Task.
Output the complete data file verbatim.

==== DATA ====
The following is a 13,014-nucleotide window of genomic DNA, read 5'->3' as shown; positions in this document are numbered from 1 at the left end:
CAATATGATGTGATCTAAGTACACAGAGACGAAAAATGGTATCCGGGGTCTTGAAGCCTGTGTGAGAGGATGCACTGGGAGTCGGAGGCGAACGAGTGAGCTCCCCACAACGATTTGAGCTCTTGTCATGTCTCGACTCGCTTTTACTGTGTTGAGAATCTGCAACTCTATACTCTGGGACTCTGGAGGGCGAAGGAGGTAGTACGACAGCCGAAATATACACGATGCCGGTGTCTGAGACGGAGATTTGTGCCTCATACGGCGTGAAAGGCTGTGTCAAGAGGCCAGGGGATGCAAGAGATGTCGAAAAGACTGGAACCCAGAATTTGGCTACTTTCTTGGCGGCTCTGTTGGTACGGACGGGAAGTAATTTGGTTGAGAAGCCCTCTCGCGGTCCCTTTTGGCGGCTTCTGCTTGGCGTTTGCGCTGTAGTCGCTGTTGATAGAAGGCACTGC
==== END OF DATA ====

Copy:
The following is a 13,014-nucleotide window of genomic DNA, read 5'->3' as shown; positions in this document are numbered from 1 at the left end:
CAATATGATGTGATCTAAGTACACAGAGACGAAAAATGGTATCCGGGGTCTTGAAGCCTGTGTGAGAGGATGCACTGGGAGTCGGAGGCGAACGAGTGAGCTCCCCACAACGATTTGAGCTCTTGTCATGTCTCGACTCGCTTTTACTGTGTTGAGAATCTGCAACTCTATACTCTGGGACTCTGGAGGGCGAAGGAGGTAGTACGACAGCCGAAATATACACGATGCCGGTGTCTGAGACGGAGATTTGTGCCTCATACGGCGTGAAAGGCTGTGTCAAGAGGCCAGGGGATGCAAGAGATGTCGAAAAGACTGGAACCCAGAATTTGGCTACTTTCTTGGCGGCTCTGTTGGTACGGACGGGAAGTAATTTGGTTGAGAAGCCCTCTCGCGGTCCCTTTTGGCGGCTTCTGCTTGGCGTTTGCGCTGTAGTCGCTGTTGATAGAAGGCACTGC